Cassie Peterson unravels the many layers of self at work in Faye Driscoll’s newest creation, You’re Me, now at The Kitchen.
I met Faye Driscoll back in 2002 at some house party in San Francisco’s Mission District. In that cliché, small-talk-at-a-party way, we quickly discovered that our birthdays fall on the same date, but that she’s a Sagittarius and I’m a Scorpio; I’ve yet to sort out the logic in this “fact.” At the time of our first meeting, I was busy putting myself through college and she was busy finding herself after graduating from NYU and dancing in Doug Varone’s company for a stint. I was unbearably young and naïve and just beginning to take an interest in movement and performance practices. I was cobbling together my own amateurish understanding of dance history and was primarily engaging dance with a cool, cerebral distance before Faye swept in and introduced me to a whole new visceral vocabulary. Faye’s early-career, Bay Area DIY-style choreography was an unapologetic declaration of the depraved. Her work was and continues to be a modernist refusal of form, a postmodern refusal of narrative, and a post-postmodern reclamation of both and of everything. Her work gives space and permission for the grotesque. The bizarre. The unsayable. Faye showed me that a dance performance could leave me feeling cold and disemboweled. Assaulted. Seduced. And confused. She showed me that dance could actually reflect my personal realities, my identities, my own secret conflicts, and cellular vibrations. Her dances invite me to find myself in them.
Cassie Peterson discusses deconstructions of form in Joseph Keckler’s I am an opera.
The first time I encountered the enigmatic voice of Joseph Keckler was at the Chocolate Factory for an installment of the Catch Performance series. Nearing the end of the informal, cabaret-style show, Keckler quietly walked on stage to perform a seven minute excerpt from a performance-in-process called I am an Opera, the completed version of which will play at Joe’s Pub on July 8. I remember that I was sitting on a hard, tin bleacher. The artists from the previous performances were downstairs, talking loudly and working off their adrenaline by drinking cheap beer from a keg. It was loud, casual, a familial gathering. Keckler began his performance by addressing the audience in a very colloquial, nearly apathetic tone. He told us some mundane story from his day, chock full of minute, conversational details.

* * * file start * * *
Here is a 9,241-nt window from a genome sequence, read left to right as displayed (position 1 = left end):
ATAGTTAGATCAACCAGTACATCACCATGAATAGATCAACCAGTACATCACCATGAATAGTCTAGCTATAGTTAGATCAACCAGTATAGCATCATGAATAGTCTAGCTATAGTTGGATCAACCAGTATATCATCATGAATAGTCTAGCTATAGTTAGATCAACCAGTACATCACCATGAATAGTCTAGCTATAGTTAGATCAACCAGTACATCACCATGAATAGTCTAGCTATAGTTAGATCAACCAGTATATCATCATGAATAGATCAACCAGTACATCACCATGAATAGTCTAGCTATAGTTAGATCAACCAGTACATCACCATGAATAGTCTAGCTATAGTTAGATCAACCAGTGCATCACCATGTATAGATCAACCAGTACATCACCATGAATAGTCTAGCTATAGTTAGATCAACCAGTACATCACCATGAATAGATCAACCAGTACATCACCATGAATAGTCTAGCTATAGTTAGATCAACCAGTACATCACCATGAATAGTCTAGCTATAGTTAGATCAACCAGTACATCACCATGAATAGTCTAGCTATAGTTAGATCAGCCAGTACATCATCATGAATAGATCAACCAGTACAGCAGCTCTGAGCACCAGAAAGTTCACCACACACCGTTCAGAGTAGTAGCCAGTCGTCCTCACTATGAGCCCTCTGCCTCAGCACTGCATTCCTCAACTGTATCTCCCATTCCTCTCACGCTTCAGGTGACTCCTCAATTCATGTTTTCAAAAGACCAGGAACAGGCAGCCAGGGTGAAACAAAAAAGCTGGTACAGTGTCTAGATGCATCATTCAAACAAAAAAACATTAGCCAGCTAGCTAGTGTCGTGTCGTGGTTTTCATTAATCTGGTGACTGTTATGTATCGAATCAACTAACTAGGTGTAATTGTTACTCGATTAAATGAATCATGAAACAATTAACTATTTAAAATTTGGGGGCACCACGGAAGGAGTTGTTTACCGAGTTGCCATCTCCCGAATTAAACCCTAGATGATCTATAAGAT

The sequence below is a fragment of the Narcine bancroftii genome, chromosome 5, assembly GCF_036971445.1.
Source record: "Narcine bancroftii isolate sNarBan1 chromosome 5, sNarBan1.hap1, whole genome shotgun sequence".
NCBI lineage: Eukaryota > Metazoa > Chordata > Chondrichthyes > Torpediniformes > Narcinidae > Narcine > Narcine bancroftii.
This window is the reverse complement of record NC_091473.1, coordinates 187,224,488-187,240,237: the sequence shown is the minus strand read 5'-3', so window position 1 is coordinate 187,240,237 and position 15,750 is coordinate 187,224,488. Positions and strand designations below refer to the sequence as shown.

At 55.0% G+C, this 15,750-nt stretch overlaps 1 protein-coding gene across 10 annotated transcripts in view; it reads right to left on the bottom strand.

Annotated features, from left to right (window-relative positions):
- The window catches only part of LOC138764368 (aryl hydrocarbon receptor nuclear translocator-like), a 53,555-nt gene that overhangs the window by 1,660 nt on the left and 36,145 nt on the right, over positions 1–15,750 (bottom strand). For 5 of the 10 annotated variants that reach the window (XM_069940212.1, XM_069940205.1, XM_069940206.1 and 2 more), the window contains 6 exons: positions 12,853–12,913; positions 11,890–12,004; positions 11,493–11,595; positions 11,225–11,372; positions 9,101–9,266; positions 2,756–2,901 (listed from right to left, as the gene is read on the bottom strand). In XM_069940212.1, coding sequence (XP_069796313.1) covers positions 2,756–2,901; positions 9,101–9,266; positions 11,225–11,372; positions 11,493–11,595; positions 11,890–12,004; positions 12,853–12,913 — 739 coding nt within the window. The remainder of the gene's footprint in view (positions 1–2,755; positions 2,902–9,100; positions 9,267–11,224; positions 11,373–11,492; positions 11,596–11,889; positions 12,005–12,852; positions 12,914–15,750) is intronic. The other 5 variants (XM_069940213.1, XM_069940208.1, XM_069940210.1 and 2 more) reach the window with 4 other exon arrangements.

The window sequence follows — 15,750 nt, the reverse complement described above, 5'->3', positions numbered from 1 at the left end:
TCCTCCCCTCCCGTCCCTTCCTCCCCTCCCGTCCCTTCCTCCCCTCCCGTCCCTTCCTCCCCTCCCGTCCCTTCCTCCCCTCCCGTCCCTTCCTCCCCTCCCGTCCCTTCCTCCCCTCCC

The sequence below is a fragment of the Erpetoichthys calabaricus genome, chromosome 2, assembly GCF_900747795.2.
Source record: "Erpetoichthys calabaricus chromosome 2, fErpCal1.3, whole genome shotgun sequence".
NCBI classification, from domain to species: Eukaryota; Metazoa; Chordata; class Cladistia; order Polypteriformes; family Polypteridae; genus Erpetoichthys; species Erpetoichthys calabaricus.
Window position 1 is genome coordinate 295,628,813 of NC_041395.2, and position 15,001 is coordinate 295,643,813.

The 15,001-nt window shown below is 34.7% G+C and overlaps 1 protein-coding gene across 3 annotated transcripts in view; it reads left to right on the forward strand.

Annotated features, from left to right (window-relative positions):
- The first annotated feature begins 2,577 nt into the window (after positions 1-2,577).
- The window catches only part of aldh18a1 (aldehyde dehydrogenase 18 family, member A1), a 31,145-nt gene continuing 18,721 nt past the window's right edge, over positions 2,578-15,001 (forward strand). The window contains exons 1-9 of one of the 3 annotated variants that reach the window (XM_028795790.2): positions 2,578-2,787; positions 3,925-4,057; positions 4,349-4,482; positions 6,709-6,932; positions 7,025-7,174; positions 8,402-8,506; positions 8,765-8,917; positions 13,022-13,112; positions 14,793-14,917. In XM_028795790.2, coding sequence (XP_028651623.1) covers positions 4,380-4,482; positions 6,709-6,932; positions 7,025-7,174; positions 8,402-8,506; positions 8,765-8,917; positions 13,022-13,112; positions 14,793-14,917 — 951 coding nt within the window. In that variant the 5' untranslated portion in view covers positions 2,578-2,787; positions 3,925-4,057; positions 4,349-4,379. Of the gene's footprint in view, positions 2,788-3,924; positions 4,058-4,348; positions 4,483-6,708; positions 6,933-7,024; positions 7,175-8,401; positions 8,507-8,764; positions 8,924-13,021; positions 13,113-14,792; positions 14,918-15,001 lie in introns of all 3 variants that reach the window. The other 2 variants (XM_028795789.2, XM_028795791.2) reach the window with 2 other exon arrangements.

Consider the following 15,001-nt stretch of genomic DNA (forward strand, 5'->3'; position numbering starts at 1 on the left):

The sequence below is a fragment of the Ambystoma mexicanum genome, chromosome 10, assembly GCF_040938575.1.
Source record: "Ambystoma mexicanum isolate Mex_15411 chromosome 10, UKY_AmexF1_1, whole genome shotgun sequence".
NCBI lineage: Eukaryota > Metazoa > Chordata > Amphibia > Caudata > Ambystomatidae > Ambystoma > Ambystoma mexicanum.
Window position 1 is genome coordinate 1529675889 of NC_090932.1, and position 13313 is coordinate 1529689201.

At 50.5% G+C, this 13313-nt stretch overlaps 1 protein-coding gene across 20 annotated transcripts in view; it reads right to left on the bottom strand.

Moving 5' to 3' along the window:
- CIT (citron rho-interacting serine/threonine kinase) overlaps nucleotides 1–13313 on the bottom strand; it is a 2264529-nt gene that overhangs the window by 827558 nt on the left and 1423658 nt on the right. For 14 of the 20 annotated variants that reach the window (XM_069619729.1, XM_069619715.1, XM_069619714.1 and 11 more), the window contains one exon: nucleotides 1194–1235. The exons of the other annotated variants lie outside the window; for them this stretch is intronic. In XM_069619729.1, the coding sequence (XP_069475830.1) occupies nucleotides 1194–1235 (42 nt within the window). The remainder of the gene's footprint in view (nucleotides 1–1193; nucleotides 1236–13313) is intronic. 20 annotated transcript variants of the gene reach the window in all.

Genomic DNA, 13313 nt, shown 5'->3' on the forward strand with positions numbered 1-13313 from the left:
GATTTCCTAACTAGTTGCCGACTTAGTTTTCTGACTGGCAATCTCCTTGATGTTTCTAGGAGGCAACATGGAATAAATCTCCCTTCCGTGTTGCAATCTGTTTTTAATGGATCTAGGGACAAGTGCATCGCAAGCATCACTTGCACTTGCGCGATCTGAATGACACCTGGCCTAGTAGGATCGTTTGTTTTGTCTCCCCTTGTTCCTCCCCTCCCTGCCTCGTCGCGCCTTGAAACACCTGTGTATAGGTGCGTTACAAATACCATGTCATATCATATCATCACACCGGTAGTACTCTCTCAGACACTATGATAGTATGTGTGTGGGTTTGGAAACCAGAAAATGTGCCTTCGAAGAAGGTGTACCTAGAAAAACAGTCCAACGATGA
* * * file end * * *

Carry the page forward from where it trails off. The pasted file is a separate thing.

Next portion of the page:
Keckler laughed as I recounted this moment over brunch recently and said, “I’m not afraid of being boring.” Which made it all that more surprising when, after that “boring” prelude, he opened his mouth and began to sing a breathtaking aria. He sang in low, bold Italian with English subtitles projected onto a screen behind him. Instantly, I felt like Jonah or Pinocchio being unwittingly swallowed by the whale. Keckler’s transition from the initial, improvised structure into a very formal, operatic structure was jarring to say the least. For the next seven minutes, he worked methodically to juxtapose and seamlessly combine the grandiosity of the opera with his more personal, pedestrian, and muted style of storytelling, something like the late great Klaus Nomi, but with a more understated, coy, and dry-witted theatricality about him.
Choreographer Tere O’Connor’s work is grounded in multiplicity. Cassie Peterson explores its implications.
“There are no simple concepts. Every concept has components and is defined by them. It therefore has a combination. It is a multiplicity…”
–Deleuze and Guattari, What is Philosophy
“An ideology of multiplicity drives my aesthetic.”
In Peggy Phelan’s Unmarked: The Politics of Performance, she writes, “to attempt to write about the undocumentable event of performance is to invoke the rules of the written document and thereby alter the event itself.” How can one write about a performance without distilling it to a theme or reducing it to a moment? How can one circumvent language’s propensity for singularity, linear coherence, and causal reckonings? Writing about O’Connor’s work is an especially delicate task because of his work’s enduring commitment to multiple meanings and its resistance to the constraints of what he calls, “narrative resolution.” O’Connor’s choreographic processes are poetic investments in abstraction and a departure from the aesthetics of representation.